Ming-Qing Fiction

Yenna Wu

in Chinese Studies

ISBN: 9780199920082
Published online April 2013 | | DOI:
Ming-Qing Fiction

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  • East Asian Studies
  • Asian History
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Ming-Qing fiction (Ming Qing xiaoshuo 明清小說) refers to the fictional works produced during the Ming (1368–1644) and Qing (1644–1912) dynasties. This vast group of narratives is heterogeneous due to their diverse influences, sources, linguistic mediums, subject matter, aesthetic levels, and functions. Depending on the dominant medium adopted, these narratives can be roughly divided into two groups: classical-language fiction and vernacular fiction. Drawing upon both classical and oral traditions, vernacular stories and novels often exhibit hybrid characteristics in language and narration. The topics of Ming-Qing fiction cover history; wars and violence; chivalry and martial arts; adventures and fantasies; the supernatural; religions and moral values; deities and demons; human relationships and conflicting desires; scholars and beauties; romantic comedies and tragedies; social criticism and satire; crime and detection; literati identity and erudition; courtesans and prostitutes; eroticism; and loyalism and nationalism. Fiction, particularly vernacular fiction, had traditionally occupied a much-lower rung on the literary ladder, and many authors wrote anonymously or pseudonymously. Because of their depiction of heterodox desires, ideas, and behaviors, many vernacular fictional works were frequently proscribed or destroyed by the government. They were not well preserved, formally catalogued, described, or studied. Intellectuals of the New Culture Movement (mid-1910s–1920s) began to study vernacular fiction seriously and to compile bibliographies systematically. Much research was conducted on the textual history, historical background, sources, authorship, and sociopolitical and cultural significance of canonic novels. During the Mao era (1949–1976), scholars—primarily outside China—continued the research, expanding and revising our understanding. Beginning in the 1980s, the field has witnessed rapid development as scholars both inside and outside China have joined efforts in research. Scholarship since the 1960s has made new discoveries and important revisions, unearthing obscure works while also highlighting literary relations and artistic aspects. Better translations of canonic fictional works as well as new translations of lesser-known works have greatly facilitated the appreciation and research. Studies in fiction commentary have enhanced our understanding of subtle techniques, hidden ironies, and complex relationships among authors and readers, commentators, and fictional narrators. Achievements have been made in such areas as genre studies; comparative literary studies; studies about Western influence in late Qing; studies in gender, sexuality, and eroticism; and other thematic and topical studies. Some aspects of Ming-Qing fiction’s influence on East and Southeast Asian literature through translations and adaptations have also been explored.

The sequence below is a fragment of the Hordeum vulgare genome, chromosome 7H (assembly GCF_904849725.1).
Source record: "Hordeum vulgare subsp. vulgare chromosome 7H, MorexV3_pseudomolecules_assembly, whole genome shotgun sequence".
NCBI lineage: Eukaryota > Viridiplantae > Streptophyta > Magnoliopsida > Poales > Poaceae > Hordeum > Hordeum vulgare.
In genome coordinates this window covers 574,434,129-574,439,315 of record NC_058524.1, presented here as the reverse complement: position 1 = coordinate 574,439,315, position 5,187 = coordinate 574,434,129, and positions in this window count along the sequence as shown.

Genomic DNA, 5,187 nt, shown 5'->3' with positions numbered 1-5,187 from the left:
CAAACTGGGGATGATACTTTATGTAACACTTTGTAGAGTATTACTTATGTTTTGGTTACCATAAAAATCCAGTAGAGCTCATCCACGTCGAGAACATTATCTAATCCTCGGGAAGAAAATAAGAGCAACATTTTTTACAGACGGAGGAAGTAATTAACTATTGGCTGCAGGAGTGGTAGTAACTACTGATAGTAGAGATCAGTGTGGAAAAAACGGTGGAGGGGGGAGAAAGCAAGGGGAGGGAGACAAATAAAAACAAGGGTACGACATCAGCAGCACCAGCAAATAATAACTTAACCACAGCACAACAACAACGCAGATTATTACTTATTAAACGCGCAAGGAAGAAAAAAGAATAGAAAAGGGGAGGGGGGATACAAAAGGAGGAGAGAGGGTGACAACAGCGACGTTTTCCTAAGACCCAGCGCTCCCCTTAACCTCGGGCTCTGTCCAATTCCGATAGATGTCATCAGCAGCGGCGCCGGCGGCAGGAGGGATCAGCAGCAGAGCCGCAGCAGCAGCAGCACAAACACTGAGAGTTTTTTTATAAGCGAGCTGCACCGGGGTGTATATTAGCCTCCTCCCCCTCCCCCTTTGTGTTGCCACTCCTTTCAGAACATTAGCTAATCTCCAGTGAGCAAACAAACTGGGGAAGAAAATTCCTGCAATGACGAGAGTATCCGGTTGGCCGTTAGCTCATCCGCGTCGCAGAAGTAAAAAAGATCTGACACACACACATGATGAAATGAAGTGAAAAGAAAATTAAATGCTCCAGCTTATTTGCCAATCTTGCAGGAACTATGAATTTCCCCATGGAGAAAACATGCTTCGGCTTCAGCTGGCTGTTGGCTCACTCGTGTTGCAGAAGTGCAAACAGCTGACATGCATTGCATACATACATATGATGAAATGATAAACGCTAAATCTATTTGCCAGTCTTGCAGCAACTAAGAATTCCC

Article.  25572 words. 

Subjects: East Asian Studies ; Asian History ; East Asian Philosophy ; East Asian Religions

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